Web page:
Dwight Bentley is another prospect who will be downgraded because of his size. At 5'10" and 176 pounds, a lot of teams may pass on the ball-hawking corner, fearing that he will not be able to hold his own against bigger receivers.
Bentley is by no means NFL ready. Though he is persistent in his pursuit to the ball carrier, he tends to dive at the ankles, which leaves him exposed against shifty runners.
What Bentley lacks in size he makes up for with his competitiveness and intuition. He excels when asked to sit in zone coverage and read the quarterback's eyes. This combined with his burst to the ball will result in a lot of interceptions at the next level.
After an impressive performance at the Senior Bowl, Dane Brugler, from NFLDraftScout.com, wrote the following evaluation:
He is a fluid athlete with quick, explosive footwork to redirect smoothly in his transition and look natural in his backpedal. Bentley is a tad undersized with a lean, wiry build at [5'10"] and 176 pounds, but he stayed physical all week, competing with bigger, stronger receivers.
Depending on how smoothly he can transition into the NFL, Bentley has what it takes to be among the most notorious turnover machines. He will likely never be the No. 1 cornerback on any depth chart, but he is the type of player that will make the interception when his team needs it the most.
Brian Quick may be the best kept secret in this year's draft. He is huge receiver that has all the skills needed to excel at the next level.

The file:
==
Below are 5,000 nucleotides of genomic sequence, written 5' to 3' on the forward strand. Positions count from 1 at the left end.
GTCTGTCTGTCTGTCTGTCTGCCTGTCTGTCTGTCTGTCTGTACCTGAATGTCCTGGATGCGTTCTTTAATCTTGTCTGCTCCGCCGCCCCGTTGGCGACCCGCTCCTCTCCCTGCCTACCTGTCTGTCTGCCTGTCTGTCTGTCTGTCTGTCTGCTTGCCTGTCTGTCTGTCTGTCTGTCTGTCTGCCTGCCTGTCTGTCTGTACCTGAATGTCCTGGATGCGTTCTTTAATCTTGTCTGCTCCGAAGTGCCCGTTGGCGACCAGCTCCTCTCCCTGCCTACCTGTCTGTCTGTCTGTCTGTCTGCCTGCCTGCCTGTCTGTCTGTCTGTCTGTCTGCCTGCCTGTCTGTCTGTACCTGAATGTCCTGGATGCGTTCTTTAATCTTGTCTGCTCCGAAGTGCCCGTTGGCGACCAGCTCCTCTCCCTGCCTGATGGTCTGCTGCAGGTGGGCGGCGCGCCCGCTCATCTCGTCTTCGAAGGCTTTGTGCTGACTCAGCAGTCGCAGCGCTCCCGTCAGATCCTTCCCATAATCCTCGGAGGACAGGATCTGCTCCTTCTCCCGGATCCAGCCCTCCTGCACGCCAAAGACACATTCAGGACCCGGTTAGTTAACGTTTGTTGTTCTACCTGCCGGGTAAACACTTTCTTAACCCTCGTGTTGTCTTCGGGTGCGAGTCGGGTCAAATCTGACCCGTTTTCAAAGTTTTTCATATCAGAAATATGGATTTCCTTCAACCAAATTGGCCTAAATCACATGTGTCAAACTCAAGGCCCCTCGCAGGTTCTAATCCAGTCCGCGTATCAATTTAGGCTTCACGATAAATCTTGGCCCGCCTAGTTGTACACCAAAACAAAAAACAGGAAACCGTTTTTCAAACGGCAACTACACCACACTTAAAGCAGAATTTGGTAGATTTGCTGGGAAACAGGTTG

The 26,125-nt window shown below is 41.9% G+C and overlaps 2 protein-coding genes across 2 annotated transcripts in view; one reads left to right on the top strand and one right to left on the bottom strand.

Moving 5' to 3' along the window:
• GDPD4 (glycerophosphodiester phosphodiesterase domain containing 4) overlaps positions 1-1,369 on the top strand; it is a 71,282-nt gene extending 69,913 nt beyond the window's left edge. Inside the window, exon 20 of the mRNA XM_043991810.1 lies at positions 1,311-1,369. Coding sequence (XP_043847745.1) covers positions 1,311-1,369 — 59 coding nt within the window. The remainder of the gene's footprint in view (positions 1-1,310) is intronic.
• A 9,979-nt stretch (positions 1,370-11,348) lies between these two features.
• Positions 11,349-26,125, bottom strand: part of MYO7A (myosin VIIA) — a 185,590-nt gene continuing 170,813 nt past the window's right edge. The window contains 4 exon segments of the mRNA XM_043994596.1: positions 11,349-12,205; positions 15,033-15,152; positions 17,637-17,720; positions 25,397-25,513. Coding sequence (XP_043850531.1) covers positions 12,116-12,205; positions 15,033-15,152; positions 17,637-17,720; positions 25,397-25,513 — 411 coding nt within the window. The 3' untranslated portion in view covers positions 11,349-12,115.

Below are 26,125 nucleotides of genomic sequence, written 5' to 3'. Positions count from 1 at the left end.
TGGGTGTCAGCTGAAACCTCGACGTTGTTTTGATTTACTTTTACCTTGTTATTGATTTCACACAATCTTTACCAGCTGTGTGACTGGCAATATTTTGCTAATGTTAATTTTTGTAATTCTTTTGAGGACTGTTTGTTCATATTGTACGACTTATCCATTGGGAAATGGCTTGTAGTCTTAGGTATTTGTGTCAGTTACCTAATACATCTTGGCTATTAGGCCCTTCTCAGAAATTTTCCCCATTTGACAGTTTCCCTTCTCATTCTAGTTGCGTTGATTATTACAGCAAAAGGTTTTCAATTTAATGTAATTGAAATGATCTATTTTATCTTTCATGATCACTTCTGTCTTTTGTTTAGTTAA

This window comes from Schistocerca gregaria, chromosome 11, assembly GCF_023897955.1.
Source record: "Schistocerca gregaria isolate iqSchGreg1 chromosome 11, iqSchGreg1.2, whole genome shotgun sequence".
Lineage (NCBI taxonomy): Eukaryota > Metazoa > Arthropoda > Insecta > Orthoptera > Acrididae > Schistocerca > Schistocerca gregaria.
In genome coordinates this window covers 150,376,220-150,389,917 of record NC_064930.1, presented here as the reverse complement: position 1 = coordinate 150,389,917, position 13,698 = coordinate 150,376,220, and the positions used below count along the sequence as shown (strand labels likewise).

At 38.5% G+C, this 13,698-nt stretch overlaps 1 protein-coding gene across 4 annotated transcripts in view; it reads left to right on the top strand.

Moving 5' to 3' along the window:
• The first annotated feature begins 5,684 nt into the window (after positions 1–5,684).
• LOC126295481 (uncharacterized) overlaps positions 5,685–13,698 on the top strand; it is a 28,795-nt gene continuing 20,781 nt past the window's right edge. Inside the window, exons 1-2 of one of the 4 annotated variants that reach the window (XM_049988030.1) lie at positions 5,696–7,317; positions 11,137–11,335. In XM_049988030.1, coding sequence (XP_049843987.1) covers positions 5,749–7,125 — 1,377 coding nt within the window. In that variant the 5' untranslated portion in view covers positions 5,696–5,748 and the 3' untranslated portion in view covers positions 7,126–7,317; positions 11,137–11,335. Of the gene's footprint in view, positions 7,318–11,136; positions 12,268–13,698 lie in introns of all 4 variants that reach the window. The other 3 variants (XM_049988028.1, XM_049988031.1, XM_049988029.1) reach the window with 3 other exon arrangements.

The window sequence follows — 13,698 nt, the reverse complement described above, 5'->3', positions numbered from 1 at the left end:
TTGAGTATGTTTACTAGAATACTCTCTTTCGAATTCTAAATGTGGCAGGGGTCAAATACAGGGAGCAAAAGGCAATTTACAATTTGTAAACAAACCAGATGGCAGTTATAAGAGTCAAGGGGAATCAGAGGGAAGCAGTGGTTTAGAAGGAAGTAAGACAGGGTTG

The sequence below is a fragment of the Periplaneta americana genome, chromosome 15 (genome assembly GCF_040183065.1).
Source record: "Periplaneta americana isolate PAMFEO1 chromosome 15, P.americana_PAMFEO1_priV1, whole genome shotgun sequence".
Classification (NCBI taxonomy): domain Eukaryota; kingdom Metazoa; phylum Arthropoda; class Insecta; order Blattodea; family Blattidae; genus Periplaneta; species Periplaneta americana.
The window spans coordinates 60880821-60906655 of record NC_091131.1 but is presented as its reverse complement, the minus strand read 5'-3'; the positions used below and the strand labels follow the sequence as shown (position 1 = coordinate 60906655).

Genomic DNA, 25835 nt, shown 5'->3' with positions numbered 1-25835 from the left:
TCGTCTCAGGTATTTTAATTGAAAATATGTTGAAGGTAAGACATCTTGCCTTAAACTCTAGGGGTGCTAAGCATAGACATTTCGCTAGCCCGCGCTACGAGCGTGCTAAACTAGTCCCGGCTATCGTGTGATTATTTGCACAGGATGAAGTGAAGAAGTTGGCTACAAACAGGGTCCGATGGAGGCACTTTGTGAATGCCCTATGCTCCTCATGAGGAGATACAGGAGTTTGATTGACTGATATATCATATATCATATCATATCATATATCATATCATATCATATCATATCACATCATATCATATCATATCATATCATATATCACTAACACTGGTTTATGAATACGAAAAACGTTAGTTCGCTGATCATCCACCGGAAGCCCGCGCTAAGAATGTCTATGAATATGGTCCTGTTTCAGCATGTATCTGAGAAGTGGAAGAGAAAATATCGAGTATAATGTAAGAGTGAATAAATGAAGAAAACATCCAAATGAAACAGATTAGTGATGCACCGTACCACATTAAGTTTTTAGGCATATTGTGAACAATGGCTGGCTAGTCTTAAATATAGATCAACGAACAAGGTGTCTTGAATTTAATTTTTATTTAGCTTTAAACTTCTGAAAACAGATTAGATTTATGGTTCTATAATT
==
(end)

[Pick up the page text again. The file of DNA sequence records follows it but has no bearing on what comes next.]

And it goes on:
Other than being from a small school, his only issue is his lack of speed. However, his 40-yard dash time (4.63 seconds according to cbssports.com) is deceiving. Quick's long legs take a while to get going, but once he's created some momentum, away he goes.
Quick (6'5", 220 pounds) is a former basketball player, which shows on the field. He has great leaping ability and is a master at using his body to get in between the ball and the defender. Quick is very strong after the catch. He has a unique long-legged juke move that seems to temporarily freeze defenders. His stiff arm will also be devastating against smaller corners.
NFL teams will likely draft him to be a red-zone target. However, it will not take long before he takes a slant 70 yards to the end zone and establishes himself as an all around playmaker.